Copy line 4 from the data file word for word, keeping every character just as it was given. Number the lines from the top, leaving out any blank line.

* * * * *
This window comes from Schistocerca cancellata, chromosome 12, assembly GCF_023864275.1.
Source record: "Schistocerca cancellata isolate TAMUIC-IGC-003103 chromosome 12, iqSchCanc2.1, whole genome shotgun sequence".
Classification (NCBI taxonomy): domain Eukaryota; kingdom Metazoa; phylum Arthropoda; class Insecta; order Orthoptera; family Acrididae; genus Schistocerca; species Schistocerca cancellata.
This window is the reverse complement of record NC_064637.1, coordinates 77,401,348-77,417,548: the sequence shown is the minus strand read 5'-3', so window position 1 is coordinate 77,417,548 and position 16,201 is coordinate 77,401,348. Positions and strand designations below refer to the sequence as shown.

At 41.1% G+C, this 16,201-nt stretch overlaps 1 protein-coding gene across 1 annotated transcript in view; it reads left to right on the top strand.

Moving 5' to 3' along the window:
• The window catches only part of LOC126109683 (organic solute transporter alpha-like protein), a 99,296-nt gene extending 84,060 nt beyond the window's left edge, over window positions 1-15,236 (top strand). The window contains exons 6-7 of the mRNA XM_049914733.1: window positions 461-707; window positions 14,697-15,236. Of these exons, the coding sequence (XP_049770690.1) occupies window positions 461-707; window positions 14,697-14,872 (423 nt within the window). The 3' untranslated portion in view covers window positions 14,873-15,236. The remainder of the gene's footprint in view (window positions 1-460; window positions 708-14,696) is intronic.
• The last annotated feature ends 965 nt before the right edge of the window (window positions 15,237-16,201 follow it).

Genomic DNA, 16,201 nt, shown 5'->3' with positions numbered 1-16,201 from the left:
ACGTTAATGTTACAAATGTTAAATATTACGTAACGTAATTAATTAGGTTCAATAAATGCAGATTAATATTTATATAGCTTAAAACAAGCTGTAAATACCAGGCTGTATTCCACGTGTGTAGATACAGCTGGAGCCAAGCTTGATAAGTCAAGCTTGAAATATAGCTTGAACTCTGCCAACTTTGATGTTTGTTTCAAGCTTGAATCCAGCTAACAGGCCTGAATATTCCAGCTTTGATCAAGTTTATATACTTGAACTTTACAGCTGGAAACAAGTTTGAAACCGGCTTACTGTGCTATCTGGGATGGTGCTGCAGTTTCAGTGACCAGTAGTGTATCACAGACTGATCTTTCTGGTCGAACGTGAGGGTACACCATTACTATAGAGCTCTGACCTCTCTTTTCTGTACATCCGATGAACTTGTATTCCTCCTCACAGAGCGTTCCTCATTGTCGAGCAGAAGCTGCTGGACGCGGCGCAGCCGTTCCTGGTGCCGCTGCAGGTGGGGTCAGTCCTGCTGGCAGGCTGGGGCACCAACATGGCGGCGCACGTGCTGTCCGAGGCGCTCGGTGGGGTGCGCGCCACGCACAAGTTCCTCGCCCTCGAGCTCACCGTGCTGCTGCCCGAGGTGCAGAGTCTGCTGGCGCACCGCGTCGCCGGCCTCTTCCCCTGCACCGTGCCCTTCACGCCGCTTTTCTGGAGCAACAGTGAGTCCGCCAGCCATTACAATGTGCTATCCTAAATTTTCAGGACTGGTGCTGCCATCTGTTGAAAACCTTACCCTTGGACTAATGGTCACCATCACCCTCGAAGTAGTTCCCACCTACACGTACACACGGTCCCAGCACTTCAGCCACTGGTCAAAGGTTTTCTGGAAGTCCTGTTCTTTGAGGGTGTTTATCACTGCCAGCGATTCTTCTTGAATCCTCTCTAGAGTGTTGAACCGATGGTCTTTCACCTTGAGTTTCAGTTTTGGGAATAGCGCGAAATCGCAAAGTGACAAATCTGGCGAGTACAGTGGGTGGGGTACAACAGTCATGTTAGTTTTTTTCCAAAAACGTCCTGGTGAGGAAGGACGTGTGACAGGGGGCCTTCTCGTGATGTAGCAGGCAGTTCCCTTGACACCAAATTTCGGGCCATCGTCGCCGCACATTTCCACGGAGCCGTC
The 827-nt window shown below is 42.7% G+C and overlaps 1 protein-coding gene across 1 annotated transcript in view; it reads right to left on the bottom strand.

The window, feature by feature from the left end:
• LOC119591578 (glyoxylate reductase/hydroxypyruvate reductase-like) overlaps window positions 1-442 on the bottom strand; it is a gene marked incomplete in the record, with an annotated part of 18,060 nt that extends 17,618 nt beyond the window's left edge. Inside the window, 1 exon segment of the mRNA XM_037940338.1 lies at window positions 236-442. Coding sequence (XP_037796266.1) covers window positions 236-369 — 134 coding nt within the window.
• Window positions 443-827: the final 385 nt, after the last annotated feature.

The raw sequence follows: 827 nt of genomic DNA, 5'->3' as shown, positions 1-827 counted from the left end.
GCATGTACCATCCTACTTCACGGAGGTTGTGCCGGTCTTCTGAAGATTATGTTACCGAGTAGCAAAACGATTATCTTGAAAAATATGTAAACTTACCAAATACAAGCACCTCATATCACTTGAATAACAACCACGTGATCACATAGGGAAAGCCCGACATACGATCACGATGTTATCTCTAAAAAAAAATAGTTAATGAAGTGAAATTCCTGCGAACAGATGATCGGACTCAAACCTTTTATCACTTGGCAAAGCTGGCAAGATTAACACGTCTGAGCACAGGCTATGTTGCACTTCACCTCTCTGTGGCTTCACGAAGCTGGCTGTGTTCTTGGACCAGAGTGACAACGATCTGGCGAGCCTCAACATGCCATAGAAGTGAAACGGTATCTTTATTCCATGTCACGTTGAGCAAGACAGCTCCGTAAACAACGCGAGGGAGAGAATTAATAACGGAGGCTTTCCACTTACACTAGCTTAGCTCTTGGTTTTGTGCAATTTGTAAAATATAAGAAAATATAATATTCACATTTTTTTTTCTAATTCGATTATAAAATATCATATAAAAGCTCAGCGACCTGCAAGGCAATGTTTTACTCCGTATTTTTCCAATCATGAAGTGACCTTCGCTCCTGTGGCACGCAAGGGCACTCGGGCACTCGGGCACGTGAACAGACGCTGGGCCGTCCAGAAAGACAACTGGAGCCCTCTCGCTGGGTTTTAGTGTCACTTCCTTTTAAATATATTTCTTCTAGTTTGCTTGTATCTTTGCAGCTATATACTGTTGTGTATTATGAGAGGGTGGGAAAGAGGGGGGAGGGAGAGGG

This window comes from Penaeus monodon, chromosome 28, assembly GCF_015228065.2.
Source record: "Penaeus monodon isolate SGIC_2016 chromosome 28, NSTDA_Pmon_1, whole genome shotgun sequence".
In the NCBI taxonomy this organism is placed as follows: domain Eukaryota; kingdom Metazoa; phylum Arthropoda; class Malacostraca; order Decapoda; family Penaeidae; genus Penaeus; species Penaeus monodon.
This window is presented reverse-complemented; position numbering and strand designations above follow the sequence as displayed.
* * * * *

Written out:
This window is the reverse complement of record NC_064637.1, coordinates 77,401,348-77,417,548: the sequence shown is the minus strand read 5'-3', so window position 1 is coordinate 77,417,548 and position 16,201 is coordinate 77,401,348. Positions and strand designations below refer to the sequence as shown.